After that, I wanted a comfort read. Another one of my favorites. And Lackey, because Lackey is a nice, easy read. Which brings me back to Valdemar and to Brightly Burning, the story of Herald Lavan Firestorm.
When Lackey first began to write Valdemar, she wasn’t simply telling us the tale in the book (in this case, Talia, because that trilogy was first), but also informing us that this world has a past, even if we’re not familiar. We heard mention of Valdemaran legends such as Vanyel, Tylendel, and Lavan Firestorm. Those stories weren’t told yet, but their underlying facts existed already. After all, if not for Lavan Firestorm, there wouldn’t be a section on Valdemaran maps called “Burning Pines.” Brightly Burning is the story of how this name came to be.
Lavan was a great hero to Valdemar, chasing off the Karsite army in such a way that even centuries later their summoned demons wanted nothing to do with the pass he held against them. His tale is also one of Valdemar’s great tragedies, for he died in this defense. I must be a sucker for sorrow or something, since I seem to be attracted to these stories. Then again, if you pick up this book with any familiarity with the series, you have to know that it can’t end well.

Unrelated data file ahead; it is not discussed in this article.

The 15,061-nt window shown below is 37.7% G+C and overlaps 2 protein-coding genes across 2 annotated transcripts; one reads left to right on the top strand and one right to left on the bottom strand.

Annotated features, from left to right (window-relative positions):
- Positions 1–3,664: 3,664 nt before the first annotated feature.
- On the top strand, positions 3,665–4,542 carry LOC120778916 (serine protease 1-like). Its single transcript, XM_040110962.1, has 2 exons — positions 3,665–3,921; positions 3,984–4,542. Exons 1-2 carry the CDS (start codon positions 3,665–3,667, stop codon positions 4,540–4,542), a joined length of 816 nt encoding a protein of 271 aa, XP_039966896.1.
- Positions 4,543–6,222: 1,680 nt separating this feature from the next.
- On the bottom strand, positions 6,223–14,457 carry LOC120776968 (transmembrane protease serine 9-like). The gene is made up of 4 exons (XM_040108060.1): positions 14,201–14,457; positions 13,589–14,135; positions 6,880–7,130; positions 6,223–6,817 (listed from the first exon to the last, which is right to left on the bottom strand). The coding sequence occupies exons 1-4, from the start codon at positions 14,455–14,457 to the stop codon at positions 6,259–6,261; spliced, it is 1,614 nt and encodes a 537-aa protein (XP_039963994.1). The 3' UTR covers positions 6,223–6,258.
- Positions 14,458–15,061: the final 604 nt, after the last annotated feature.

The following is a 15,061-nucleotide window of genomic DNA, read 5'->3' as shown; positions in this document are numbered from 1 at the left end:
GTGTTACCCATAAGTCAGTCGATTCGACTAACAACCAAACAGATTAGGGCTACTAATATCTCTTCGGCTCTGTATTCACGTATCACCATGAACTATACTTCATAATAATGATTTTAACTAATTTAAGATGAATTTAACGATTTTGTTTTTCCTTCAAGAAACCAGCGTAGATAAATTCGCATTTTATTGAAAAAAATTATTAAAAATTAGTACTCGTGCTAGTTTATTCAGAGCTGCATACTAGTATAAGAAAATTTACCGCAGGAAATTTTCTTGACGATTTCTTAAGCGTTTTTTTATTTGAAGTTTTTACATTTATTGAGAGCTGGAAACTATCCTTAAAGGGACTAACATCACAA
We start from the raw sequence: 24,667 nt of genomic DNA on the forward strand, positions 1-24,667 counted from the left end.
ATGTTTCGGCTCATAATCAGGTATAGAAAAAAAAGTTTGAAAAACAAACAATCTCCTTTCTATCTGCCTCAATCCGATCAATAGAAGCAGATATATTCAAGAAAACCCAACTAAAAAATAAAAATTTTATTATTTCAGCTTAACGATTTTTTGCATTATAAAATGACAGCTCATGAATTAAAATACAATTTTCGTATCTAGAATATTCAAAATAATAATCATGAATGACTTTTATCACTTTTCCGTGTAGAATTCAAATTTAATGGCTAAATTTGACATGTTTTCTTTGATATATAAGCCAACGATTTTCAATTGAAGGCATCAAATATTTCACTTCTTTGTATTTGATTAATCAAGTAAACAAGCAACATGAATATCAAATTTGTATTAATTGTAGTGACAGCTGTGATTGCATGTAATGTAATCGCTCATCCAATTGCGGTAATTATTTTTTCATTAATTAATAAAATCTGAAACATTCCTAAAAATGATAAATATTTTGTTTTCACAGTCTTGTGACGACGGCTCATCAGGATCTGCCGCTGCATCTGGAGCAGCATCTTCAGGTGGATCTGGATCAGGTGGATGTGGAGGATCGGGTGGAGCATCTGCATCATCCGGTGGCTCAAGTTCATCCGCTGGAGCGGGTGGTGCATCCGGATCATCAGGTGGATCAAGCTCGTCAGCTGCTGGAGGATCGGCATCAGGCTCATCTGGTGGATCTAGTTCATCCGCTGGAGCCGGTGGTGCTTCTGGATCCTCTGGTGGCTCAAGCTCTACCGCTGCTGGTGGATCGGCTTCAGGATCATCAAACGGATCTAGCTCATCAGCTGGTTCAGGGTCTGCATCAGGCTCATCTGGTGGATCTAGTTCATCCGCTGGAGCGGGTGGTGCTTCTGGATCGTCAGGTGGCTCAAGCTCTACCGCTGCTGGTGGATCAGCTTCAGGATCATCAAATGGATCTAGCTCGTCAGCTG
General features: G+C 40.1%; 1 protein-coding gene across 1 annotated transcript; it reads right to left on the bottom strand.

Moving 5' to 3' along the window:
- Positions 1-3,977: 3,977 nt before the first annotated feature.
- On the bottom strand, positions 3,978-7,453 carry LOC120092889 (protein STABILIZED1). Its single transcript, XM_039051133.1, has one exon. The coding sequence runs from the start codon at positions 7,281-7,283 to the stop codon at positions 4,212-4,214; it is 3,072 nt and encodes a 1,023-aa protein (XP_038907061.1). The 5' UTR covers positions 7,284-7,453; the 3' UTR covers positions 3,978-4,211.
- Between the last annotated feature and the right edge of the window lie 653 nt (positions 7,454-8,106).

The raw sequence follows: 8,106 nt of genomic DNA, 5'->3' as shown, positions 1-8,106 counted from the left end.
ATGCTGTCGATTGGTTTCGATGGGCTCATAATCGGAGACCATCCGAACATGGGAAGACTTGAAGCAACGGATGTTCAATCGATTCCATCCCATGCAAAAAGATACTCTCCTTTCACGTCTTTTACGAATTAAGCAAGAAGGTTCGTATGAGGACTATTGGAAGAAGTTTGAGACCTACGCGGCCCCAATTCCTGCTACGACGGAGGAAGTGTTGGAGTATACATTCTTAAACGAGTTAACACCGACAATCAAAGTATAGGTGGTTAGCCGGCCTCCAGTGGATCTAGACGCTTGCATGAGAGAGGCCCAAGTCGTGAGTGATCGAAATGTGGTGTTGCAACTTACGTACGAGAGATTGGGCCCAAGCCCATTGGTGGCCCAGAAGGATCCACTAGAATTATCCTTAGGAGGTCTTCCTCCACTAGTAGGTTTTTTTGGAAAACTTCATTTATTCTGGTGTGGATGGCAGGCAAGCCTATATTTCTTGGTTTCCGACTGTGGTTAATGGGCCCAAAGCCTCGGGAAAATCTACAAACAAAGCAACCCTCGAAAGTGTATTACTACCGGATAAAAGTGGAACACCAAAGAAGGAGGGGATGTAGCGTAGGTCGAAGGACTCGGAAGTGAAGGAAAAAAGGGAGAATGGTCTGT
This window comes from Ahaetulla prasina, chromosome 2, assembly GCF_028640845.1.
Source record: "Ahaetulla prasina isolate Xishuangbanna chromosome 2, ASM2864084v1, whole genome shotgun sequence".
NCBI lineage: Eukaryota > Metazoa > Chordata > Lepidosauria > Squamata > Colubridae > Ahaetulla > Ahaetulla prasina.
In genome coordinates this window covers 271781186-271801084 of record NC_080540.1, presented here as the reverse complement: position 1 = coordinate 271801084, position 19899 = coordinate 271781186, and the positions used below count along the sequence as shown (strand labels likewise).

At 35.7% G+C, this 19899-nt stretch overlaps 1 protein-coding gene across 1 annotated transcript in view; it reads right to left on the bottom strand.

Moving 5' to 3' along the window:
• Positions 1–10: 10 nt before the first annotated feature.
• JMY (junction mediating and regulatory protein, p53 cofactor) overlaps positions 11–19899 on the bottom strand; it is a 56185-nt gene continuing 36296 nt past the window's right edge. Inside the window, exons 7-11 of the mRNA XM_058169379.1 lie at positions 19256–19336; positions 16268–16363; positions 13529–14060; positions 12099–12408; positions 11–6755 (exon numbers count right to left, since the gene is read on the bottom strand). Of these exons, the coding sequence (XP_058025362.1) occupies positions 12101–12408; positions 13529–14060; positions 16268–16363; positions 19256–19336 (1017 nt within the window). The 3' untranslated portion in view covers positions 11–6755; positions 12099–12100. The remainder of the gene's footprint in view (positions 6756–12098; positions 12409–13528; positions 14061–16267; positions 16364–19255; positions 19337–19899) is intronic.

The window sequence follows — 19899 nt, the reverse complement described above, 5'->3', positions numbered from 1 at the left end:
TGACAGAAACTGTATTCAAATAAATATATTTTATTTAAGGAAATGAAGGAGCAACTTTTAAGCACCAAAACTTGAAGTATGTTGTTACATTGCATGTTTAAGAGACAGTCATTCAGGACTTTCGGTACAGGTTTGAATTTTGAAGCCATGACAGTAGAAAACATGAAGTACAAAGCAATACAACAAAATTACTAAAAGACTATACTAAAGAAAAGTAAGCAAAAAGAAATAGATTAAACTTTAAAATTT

Our story starts with an unhappy Lavan who has recently moved to Haven with his family. Everything is different, and not just because they’re living in the city instead of the country. He has no friends and much less freedom. Since he shows no interest in either parent’s trade, they send him to school. And yes, this is a school book in some ways, but that’s not the primary story. School is a vehicle, one containing plot points, and a location, but little more. It’s simply where the story of Lavan Firestorm truly starts. Everything previous has just been setup.
Brightly Burning may be my single favorite entry in the Valdemar series. Part of this may be due to it being a single story, instead of a trilogy or duology, and not a particularly long book either, like By the Sword. Perhaps it also strikes a chord in me, as Lan often feels like an outcast in various parts of the book, and is utterly uninterested in anyone romantically. Of course, he has a different reason from mine, and one that raises a large number of questions, but I’m not going to get into spoilers today. Suffice to say, I greatly enjoy this book and am always happy to revisit it.